- Soil – what kind of soil do you have? Is it loose, level, well drained? Is it sandy or hard clay? Plants will not grow in either of these soil types unless lots of organic matter like well-rotted compost is added.
- Sunlight – how much sun does that spot have during the day? You need at least 10 plus hours of sunlight per day for high quality vegetables.
- Shrubs and Trees – they will compete with the sunlight if they are near your garden. Monitor where the shade pattern is during the day and place your garden outside of the shaded area. In addition, their roots tend to choke out tender vegetable plants, so the further away they are the better.
- Water – How close is the water supply to your garden? Gardens require frequent watering during the growing season. If you must carry water to your garden or haul a long hose, place your garden nearer to the water supply.
- Location, location, location – garden placement is the most critical piece to growing. If your garden is too far away, chances are it will be neglected. Gardens need to be cared for daily, which means, planting, weeding, pruning, watering and harvesting (which is the best part of all). If your garden is on the “back forty”, chances are you will never reap the full rewards of your hard work.
- Size / Cost – How big is your garden going to be? Obviously, the available space you have will dictate the size. Remember there are upfront costs to consider when starting a garden and the bigger your garden is the more it’s going to cost.
- Vegetable Location – Are you planning an entire row with one vegetable or are you planting half with one thing and half with something else? Are you planting in the ground or in raised beds?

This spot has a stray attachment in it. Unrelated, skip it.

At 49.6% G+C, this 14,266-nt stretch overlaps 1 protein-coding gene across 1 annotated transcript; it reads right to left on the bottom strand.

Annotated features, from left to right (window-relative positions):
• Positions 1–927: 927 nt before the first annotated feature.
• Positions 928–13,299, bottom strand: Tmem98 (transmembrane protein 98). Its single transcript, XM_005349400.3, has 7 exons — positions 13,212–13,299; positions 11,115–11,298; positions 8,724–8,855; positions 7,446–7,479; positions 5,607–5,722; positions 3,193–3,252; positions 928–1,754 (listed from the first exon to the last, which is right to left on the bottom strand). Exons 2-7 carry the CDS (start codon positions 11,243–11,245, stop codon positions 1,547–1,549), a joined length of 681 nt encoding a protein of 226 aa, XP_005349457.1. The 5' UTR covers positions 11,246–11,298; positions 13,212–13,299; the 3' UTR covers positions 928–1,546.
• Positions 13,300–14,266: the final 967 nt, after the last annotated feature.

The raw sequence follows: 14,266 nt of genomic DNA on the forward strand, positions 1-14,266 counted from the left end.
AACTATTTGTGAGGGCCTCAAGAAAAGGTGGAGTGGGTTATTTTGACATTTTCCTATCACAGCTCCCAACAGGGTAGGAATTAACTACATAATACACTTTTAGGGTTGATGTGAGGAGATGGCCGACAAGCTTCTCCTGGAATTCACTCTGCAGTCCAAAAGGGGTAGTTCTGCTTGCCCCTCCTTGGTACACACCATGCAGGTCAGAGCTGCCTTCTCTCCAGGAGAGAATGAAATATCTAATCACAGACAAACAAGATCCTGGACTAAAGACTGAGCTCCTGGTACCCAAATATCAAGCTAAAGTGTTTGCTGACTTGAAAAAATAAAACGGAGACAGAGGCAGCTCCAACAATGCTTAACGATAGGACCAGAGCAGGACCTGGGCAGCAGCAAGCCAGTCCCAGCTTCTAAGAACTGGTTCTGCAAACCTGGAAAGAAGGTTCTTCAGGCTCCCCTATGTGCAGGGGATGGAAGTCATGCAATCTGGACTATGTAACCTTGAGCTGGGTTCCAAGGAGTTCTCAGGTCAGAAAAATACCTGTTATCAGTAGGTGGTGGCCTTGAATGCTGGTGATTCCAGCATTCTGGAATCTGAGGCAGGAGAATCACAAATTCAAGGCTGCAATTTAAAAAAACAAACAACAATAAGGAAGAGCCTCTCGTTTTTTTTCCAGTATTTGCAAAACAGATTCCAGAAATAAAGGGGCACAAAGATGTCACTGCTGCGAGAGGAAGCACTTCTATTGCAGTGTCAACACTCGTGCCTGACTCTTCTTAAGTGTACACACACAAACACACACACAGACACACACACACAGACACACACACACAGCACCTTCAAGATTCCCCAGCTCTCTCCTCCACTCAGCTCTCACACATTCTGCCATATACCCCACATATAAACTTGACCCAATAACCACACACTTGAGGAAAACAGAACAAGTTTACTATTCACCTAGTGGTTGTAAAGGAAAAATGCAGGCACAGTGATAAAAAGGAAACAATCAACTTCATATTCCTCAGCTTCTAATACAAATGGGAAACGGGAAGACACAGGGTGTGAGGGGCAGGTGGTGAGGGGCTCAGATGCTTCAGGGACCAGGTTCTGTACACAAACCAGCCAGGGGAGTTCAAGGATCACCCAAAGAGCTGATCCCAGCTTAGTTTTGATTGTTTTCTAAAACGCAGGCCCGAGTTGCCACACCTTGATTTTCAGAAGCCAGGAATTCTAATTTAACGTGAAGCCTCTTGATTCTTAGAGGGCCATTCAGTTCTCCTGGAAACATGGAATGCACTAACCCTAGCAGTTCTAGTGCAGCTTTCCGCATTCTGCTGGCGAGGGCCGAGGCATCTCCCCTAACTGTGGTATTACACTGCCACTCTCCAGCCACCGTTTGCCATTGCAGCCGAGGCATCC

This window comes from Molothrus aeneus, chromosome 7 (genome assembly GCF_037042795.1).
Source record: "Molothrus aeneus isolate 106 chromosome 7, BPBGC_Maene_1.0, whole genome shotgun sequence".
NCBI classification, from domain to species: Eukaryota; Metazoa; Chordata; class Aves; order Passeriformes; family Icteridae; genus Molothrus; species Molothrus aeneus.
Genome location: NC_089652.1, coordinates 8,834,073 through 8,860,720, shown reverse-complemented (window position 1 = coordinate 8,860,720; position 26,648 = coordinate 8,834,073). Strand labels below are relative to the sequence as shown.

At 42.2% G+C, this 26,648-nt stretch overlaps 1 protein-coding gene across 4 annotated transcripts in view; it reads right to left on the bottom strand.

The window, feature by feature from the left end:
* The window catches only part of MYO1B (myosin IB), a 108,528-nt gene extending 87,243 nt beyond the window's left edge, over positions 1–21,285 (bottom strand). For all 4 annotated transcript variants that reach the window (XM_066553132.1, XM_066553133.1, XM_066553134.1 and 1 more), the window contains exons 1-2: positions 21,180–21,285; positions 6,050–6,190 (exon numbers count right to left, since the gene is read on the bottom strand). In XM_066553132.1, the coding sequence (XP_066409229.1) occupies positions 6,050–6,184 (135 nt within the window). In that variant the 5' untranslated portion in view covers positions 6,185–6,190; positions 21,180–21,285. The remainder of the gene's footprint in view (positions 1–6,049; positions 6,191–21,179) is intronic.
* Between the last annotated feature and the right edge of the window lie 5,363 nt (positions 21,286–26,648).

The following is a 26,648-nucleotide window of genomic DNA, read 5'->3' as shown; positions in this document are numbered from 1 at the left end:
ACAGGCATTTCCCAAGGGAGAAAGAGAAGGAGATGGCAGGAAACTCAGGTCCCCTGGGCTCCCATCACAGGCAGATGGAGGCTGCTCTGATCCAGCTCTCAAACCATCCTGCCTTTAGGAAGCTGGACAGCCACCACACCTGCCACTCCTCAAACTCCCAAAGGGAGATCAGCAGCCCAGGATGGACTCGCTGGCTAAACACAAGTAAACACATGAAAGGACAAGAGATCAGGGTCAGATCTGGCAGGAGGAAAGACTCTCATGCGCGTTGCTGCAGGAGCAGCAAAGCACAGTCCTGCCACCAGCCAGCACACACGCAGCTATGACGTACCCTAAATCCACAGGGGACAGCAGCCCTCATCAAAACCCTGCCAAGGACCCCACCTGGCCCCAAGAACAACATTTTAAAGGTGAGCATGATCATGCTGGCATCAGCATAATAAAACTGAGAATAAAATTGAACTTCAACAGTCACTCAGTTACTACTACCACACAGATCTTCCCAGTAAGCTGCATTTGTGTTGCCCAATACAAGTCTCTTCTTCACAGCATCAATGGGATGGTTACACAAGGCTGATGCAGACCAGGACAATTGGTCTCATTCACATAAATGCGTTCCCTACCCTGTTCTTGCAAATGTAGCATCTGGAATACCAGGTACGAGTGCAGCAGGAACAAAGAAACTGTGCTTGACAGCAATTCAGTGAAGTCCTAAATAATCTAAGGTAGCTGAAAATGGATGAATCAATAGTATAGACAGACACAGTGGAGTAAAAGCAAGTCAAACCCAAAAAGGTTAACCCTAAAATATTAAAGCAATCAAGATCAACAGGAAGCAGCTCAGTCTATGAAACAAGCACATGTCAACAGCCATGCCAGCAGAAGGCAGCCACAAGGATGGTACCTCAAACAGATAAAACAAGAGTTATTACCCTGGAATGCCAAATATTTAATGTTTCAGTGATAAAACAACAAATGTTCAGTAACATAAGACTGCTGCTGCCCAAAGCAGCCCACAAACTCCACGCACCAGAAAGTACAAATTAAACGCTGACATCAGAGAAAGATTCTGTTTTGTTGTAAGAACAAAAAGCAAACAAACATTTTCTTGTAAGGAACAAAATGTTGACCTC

- Row Length - This is important to determine how much seed to buy. How many plants can you plant per row? The answer to that question will be in the seed description.
- Inter-Row & Inter-Plant Space - A foot wide path between rows is a good rule of thumb. You don’t want your rows too narrow as weeding becomes very difficult. Conversely, you don’t want your rows too wide as this wastes space and requires more weeding. Ick!
- Planting Dates – You need to figure out the approximate date of the last frost in your area. I start turning over my soil and prepping as soon as the ground is defrosted and warmed up. It could be a few weeks before or after the general frost date for my area.
- Succession Planting - What plants will follow when each vegetable is harvested? This is a space saving technique but you need to plan for it to work.
Small gardens (less than 1000 sq. ft.) - think about plants with a high yield per plant, which include the following vegetables:
- Bush Beans
- Leafy greens
- Peppers (hot and sweet)
- Squash (bush variety)
- Mustard Greens
- Collard Greens
- Beets, Peas
- Large Gardens (1000 sq. ft. or more) – larger gardens can obviously grow a larger variety of vegetables (including those that take up more space) but remember the bigger the garden the more work required and the higher resulting yield. If there are only two of you and unless you want to be super gardeners or love to be outside puttering around, I’d recommend downsizing to a small plot:
- All the vegetables listed above
- Melons (vining varieties)
- Squash (vining varieties)
- Sweet Corn
Thanks Michele! I love sunflowers! I grow them as micro greens for salads. The baby shoots that are about 5 – 10 days old are wonderful! They have a great nutty flavor.
Thanks Lesli – add a little lettuce or kale to your shade garden -it should do well in the shade all summer and not bolt.
Thank you for providing such great information, and so detailed! One thing I love to do is companion planting…it’s so fun to tuck some marigolds and nasturtiums in with my veggies here and there. And I couldn’t be without my sunflowers…they just make the garden such a happy, sunny place. :)
I miss veggie gardening! We have 2 acres, nearly all shady, so I grow a few hardy herbs, and the occasional container tomato.
There is something so relaxing and exciting about planning the garden from picking the varieties to making it look pretty on paper – all in neat rows and boxes. Especially in winter. in SD